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|Title:||Modeling downward counterfactual events : unrealized disasters and why they matter||Authors:||Lin, Yolanda C.
Jenkins, Susanna F.
Chow, Jun Rui
|Keywords:||Science::Geology||Issue Date:||2020||Source:||Lin, Y. C., Jenkins, S. F., Chow, J. R., Biass, S., Woo, G., & Lallemant, D. (2020). Modeling downward counterfactual events : unrealized disasters and why they matter. Frontiers in Earth Science, 8, 575048-. doi:10.3389/feart.2020.575048||Project:||NRF2018-SR2001-007
|Journal:||Frontiers in Earth Science||Abstract:||Disaster risk research’s reliance on past events has proved inadequate when it comes to extreme events. This shortcoming stems from limited records (for example, due to the vast differences in timescales between geological processes and human records) and the dynamic nature of all three components of risk–drivers of change in hazard (e.g., climate change), exposure (e.g., urban growth), and vulnerability (e.g., aging infrastructure). This paper provides a framework for modeling key unrealized events through downward counterfactual changes for consideration in future risk modeling and assessment. Past disasters are typically viewed as fixed events, and the resulting lessons-learned are inherently limited by this definition; downward counterfactual thought provides a means to harvest additional insights and capture a larger consequence space. As such, we have identified a need for a guiding framework in order to incorporate downward counterfactual thought in the context of disaster risk modeling applied to both natural and anthropogenic hazards. The downward counterfactual framework relies first on identifying a past event, which may or may not have been considered a major disaster. After an event has been identified, historical parameters from the past event are relaxed in order to identify small changes that result in downward, worsening consequences. This can be continued for multiple changes until an end-of-search criteria is reached. The framework is especially relevant for regions that may have a sparse past catalog, either due to limited data or limited occurrences of natural hazards. As such, the framework is demonstrated in the context of Singapore, a city-nation that has historically had limited recorded natural hazards events, through five case studies on past anthropogenic, environmental, seismic, volcanic, and storm hazard events. This framework can help harness lessons-learned from unrealized disasters to support a more resilient future through informed policies and plans.||URI:||https://hdl.handle.net/10356/145497||ISSN:||2296-6463||DOI:||10.3389/feart.2020.575048||Rights:||© 2020 Lin, Jenkins, Chow, Biass, Woo and Lallemant. This is an open-access article distributed under the terms of the Creative Commons Attribution License (CC BY). The use, distribution or reproduction in other forums is permitted, provided the original author(s) and the copyright owner(s) are credited and that the original publication in this journal is cited, in accordance with accepted academic practice. No use, distribution or reproduction is permitted which does not comply with these terms.||Fulltext Permission:||open||Fulltext Availability:||With Fulltext|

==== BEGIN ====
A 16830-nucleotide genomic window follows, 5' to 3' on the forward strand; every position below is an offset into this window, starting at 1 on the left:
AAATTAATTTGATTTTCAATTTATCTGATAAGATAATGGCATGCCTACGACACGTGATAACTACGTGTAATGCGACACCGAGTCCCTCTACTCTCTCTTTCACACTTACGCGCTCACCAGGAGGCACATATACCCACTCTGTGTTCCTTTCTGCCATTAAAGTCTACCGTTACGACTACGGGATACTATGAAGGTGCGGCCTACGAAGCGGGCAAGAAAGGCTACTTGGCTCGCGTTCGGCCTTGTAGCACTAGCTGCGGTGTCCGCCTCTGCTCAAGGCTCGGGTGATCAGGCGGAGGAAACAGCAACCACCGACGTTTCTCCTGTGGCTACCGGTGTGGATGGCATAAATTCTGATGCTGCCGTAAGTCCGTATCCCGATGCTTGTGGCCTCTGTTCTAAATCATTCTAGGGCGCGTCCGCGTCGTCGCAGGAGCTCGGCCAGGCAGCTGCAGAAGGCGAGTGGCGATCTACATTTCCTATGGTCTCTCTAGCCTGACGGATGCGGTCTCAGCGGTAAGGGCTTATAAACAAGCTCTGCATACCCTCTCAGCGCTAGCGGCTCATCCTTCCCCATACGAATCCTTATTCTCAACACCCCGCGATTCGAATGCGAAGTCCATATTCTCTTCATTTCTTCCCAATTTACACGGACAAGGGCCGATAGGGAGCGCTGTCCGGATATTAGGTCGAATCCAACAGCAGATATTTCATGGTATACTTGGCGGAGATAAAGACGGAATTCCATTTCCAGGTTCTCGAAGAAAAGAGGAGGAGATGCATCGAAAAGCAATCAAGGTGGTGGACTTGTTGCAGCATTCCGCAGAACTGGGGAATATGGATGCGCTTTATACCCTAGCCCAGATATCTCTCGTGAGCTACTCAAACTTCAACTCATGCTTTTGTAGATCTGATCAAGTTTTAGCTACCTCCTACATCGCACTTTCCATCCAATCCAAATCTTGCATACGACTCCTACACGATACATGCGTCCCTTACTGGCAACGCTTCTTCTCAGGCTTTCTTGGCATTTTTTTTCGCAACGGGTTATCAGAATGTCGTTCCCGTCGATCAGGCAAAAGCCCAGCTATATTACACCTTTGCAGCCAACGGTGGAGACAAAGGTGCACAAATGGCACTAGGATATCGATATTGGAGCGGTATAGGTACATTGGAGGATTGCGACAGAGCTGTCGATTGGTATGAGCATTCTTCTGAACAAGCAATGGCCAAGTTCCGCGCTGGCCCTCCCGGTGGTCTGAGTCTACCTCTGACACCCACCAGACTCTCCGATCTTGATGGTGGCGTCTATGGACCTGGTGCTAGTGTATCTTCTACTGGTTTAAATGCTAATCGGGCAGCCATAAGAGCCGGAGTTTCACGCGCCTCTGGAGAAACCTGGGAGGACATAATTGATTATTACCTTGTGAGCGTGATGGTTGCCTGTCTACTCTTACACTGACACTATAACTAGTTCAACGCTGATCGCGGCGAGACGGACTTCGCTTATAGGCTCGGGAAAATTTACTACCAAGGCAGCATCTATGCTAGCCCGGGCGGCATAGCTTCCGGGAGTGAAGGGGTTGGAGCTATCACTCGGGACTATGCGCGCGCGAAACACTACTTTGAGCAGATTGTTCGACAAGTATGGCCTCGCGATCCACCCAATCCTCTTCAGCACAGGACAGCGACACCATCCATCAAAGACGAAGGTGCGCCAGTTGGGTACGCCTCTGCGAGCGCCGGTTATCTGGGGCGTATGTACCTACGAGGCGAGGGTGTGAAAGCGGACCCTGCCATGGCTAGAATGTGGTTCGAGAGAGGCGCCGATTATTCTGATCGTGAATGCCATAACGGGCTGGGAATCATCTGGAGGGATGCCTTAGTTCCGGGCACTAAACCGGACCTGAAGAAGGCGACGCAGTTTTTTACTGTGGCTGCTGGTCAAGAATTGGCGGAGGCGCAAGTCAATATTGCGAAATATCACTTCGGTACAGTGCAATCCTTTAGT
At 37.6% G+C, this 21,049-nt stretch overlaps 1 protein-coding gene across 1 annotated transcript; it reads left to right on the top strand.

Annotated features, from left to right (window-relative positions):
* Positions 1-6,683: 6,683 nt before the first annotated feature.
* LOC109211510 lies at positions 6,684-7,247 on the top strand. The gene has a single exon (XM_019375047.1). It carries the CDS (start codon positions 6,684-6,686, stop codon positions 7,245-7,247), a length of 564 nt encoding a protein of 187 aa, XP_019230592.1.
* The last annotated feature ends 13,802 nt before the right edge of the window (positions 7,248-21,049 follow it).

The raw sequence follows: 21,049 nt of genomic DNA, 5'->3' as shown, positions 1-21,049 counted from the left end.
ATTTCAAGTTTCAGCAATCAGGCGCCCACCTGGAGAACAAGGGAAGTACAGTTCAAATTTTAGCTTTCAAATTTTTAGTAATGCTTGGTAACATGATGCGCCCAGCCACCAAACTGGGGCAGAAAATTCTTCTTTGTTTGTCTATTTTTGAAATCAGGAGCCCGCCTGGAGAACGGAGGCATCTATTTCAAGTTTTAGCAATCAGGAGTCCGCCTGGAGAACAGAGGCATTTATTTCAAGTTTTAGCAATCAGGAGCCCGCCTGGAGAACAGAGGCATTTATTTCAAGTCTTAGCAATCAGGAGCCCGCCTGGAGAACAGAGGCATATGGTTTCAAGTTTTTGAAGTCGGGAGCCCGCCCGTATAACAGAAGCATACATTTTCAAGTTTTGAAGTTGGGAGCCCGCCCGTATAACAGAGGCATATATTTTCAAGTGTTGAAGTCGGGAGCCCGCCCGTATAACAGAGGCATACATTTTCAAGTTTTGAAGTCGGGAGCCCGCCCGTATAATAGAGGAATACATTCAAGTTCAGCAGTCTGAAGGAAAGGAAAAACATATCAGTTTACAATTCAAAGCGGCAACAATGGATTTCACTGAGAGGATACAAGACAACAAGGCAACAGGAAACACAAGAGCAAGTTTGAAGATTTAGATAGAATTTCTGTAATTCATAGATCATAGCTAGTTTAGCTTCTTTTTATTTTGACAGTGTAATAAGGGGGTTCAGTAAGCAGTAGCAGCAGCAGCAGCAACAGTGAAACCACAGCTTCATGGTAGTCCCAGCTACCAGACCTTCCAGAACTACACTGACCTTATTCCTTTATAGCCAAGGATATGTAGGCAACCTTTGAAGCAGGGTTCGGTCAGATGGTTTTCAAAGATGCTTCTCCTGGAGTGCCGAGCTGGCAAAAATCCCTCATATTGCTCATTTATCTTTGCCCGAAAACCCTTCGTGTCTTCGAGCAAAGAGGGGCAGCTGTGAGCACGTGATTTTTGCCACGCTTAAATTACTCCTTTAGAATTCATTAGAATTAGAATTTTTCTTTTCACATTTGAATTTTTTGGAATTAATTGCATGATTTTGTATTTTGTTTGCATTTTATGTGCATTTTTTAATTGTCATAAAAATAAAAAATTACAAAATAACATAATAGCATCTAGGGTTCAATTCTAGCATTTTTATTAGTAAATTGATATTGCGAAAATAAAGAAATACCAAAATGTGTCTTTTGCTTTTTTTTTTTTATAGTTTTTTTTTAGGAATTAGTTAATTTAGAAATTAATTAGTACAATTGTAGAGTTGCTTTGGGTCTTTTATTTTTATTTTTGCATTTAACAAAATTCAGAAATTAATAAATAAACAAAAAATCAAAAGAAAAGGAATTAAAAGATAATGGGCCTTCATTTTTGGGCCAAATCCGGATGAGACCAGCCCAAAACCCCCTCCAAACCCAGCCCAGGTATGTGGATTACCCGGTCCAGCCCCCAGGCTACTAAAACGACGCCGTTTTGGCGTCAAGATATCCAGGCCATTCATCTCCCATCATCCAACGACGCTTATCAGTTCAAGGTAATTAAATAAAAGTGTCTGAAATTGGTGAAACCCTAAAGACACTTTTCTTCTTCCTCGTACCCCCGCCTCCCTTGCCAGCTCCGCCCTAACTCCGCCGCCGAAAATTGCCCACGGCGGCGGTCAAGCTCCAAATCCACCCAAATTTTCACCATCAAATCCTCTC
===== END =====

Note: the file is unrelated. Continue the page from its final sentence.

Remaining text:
|Appears in Collections:||ASE Journal Articles|
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